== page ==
Tao of Stieb: Do the Blue Jays actually suck?

July 18, 2013, 3:43 PM

Maybe it’s a touch harsh to say that the 2013 Toronto Blue Jays “suck”.

The team itself is not so awful as to be unwatchable, and has actually been rather entertaining at various points of the season.

(I’ll pause here while you instinctively summon up an argument about the team’s “consistency”. And I’ll silently judge you for doing so, though I am sympathetic and realize that it is not your fault seeing as though you’ve spent your whole life being fed the load of hooey about “consistency” by people in the business of creating noise about sports. But really, you should stop complaining about foolish consistency. It’s the hobgoblin of small minds.)

The 2013 Blue Jays are not nearly the omnishambolic catastrophe that we saw unfold painfully before us in 2012, befallen by injury miseries, compounding underwhelming performance miseries, compounding bullpen implosions, compounding behavioural miseries, compounding the general misery of Farrellball.

This year’s edition of the team has hit better, fielded well enough and features one of the most reliable bullpens in recent memory. So it’s not all drudgery and burden to watch them play.

It’s just…they were supposed to be so much better than this, weren’t they?

After a winter in which they emptied out the system to go “all in”, acquiring veterans with track records and trophies on their mantles, even my relatively tempered expectations for the team weren’t this tepid. And to torture the poker analogy: How exactly do you go all in, bust out and then attempt to all in again the next year?

Next year? Are we already talking about next year? Yes…yes, we are.

It’s not an absolute impossibility that the Jays get some decent starting pitching and go on some sort of run that propels them into the crowded mix for an outside chance at a spot at a one-game playoff run. But the smart money is against it, so the question that you’re left asking is: What the hell? What’s the plan now?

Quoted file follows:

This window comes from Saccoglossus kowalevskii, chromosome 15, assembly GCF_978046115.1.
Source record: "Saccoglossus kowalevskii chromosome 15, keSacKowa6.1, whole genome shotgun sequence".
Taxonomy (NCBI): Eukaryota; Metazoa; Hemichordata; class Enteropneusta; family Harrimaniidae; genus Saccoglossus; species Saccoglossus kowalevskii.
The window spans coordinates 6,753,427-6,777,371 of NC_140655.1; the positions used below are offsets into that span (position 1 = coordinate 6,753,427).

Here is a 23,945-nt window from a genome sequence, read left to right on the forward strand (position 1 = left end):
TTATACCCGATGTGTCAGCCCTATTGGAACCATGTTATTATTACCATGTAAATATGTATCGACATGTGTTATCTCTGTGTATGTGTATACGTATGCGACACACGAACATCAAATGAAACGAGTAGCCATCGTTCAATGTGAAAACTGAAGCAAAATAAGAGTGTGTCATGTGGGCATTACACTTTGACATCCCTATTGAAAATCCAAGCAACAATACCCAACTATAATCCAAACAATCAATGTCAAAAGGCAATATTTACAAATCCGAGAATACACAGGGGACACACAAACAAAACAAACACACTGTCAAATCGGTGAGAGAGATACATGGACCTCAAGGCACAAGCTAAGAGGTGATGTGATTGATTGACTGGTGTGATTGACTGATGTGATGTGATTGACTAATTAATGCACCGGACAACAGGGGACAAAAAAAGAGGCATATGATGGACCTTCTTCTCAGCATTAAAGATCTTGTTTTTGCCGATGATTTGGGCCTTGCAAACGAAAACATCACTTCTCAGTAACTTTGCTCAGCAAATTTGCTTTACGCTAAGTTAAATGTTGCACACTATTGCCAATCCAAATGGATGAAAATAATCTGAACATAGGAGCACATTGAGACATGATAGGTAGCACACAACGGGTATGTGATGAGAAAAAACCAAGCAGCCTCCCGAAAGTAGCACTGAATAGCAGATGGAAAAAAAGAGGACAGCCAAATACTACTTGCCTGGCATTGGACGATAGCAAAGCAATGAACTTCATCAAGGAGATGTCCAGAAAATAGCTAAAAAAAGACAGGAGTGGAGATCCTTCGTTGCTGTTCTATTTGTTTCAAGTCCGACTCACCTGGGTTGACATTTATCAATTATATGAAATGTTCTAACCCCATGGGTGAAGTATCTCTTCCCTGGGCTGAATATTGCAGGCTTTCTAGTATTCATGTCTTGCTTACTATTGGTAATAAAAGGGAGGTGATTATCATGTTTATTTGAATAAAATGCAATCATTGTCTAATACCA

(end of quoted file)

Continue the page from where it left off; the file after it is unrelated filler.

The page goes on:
The Blue Jays had a perfectly defensible plan up until this past season. Build through the draft and international signings, and develop the eventual contender through the Eternal Rebuilding Process. But the urgency of winning in the short term led them to empty out the system to bring in the likes of R.A. Dickey, Josh Johnson and Mark Buehrle to support Brandon Morrow and Ricky Romero in the rotation.

Needless to say, it hasn’t exactly worked out as planned.

The flummoxing question as a fan is not so much one of whether the Jays should be buying or selling – they should always be both, really – but rather, what’s the new timetable for contention? Are the Jays ready to start dealing from the shallow depths of their system in order to bring in more major league talent? Does it make sense to take a shot at even more short-term veteran players like Jake Peavy with a view towards contending in 2014?

On one level, it certainly makes sense to attempt to ride out this season with as much of the Major League roster intact as possible. The lineup has been fine, and could be much better if good health and reasonable expectations of progression come to pass. The bullpen is deep, promising and somewhat cost-controllable through the next several seasons, though one can rarely predict reliever performance from one year to the next, and the team will eventually have to make decisions between a few of the bullpen arms.

All of that ponderous re-tweaking amounts to deck chair feng shui on the Titanic if the team can’t figure out their rotation, which for 2014 looks to be cluttered with pitchers who might have profiled at some point as aces or number twos or threes, but have recent performance that makes them look more like fours or fives or minor league roster depth.

Do Drew Hutchison or Kyle Drabek factor in as positives for the rotation next season? What – if anything – can we expect out of Brandon Morrow at this point? Is R.A. Dickey’s surreal, magical moment over? Does Josh Johnson return on a qualifying offer, and if so, do the Jays get enough out of him in another “contract season” to make him worth their while?

Even if a shard of positive light ekes in through the bottom of the door, what’s to say that the bullpen doesn’t implode or the lineup doesn’t take a step backward?

The step forward into contention this season has been a bit of a bust. Those underwhelming results also augur poorly for next season. Which leaves me as a Jays fan asking this fundamental question: If not this year, and not next year…then when? And for all the hoopla and fireworks of the offseason, are the Jays really any better off than they would have been by staying the course?

Are we getting closer yet?

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